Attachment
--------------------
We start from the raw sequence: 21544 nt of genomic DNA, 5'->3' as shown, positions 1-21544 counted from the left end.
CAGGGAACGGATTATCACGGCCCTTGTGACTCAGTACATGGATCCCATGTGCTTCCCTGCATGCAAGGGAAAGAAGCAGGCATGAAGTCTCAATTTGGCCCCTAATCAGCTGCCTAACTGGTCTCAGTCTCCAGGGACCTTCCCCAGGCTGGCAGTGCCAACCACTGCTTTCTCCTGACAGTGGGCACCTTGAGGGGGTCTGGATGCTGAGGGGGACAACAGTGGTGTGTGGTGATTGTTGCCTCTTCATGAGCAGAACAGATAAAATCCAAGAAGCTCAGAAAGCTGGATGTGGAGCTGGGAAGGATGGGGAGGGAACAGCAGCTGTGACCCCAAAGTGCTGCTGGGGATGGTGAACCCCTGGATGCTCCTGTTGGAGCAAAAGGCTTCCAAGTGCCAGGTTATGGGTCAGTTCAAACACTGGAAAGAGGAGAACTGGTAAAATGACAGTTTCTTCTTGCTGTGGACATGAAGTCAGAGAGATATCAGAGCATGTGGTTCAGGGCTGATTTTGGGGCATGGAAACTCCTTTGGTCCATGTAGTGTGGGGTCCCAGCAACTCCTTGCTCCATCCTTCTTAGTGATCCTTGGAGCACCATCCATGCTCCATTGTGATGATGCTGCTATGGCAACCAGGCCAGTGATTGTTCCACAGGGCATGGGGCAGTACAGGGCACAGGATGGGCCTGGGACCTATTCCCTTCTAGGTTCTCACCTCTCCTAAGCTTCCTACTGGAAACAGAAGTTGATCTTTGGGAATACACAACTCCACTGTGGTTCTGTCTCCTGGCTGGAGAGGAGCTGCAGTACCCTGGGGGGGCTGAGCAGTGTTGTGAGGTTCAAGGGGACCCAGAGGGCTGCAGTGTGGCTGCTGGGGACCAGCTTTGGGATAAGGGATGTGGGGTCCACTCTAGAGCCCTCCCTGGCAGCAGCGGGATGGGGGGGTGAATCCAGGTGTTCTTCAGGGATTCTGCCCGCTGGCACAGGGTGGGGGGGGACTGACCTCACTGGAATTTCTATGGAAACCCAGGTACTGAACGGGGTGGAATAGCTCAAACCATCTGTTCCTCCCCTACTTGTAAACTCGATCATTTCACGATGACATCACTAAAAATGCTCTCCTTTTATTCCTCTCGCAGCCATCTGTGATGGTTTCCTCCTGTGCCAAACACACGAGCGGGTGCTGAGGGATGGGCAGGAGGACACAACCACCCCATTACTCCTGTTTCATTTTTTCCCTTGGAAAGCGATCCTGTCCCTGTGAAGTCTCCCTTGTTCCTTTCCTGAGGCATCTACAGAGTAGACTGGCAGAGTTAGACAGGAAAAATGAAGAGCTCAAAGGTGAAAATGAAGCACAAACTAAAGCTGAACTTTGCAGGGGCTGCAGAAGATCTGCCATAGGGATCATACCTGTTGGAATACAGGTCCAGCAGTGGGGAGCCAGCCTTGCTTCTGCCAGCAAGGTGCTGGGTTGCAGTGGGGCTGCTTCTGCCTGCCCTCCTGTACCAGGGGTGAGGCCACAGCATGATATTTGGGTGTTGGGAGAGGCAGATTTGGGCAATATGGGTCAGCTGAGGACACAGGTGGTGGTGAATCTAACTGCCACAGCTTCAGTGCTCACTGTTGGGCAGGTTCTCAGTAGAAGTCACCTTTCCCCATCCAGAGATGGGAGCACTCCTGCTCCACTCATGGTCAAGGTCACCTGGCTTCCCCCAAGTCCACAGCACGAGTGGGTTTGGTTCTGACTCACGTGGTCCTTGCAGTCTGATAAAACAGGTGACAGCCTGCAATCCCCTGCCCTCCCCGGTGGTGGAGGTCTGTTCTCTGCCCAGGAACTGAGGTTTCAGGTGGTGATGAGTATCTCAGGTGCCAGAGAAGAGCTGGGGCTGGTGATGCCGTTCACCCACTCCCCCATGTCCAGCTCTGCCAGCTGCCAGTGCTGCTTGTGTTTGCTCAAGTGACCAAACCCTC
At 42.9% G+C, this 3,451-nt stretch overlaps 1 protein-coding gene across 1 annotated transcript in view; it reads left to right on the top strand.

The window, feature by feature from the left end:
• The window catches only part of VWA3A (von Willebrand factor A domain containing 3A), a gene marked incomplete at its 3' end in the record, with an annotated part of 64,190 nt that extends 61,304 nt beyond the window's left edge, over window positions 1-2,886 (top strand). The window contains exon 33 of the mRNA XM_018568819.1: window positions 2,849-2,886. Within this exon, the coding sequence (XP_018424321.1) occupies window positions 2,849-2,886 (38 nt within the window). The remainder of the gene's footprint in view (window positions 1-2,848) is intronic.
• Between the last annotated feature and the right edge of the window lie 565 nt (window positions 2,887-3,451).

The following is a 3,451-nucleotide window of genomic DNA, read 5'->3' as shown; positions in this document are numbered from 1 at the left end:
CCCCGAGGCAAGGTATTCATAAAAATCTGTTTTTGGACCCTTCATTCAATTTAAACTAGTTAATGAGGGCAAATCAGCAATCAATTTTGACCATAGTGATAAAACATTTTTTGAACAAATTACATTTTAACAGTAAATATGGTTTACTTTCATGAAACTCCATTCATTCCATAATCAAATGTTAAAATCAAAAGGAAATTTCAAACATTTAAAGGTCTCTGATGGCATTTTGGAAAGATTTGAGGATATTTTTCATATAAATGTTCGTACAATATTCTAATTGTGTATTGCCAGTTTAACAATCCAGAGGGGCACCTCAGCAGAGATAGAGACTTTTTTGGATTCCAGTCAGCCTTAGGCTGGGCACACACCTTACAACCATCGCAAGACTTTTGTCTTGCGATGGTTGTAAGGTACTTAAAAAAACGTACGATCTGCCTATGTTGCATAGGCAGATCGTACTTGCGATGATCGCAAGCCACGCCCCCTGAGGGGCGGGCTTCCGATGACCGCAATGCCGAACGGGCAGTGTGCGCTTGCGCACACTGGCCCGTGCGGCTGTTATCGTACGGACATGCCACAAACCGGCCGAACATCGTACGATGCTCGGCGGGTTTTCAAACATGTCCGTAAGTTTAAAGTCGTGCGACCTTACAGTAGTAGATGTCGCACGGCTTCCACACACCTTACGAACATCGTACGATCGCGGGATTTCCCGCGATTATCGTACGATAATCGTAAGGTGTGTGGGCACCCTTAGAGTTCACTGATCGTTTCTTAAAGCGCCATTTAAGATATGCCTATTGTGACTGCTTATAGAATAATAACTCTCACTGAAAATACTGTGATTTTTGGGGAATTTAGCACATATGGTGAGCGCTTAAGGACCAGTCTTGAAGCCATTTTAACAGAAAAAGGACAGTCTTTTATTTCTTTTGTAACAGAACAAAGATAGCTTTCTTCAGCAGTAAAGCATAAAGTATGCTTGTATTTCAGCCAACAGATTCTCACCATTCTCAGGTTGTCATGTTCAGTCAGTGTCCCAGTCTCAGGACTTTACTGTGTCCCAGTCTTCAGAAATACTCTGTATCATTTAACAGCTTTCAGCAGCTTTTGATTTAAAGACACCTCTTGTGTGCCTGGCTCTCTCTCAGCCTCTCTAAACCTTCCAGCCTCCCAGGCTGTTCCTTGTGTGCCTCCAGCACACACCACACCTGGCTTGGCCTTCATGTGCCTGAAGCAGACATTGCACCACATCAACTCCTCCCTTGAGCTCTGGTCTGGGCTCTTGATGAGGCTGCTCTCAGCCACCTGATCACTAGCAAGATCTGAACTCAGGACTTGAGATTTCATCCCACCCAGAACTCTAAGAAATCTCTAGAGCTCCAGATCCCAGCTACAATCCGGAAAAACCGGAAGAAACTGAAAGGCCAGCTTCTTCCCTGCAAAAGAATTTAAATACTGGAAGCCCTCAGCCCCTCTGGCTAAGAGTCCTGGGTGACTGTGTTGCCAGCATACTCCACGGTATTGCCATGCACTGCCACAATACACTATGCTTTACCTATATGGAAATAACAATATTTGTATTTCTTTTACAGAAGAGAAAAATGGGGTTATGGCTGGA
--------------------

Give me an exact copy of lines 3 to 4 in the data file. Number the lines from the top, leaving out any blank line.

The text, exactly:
At 42.9% G+C, this 3,451-nt stretch overlaps 1 protein-coding gene across 1 annotated transcript in view; it reads left to right on the top strand.

The window, feature by feature from the left end: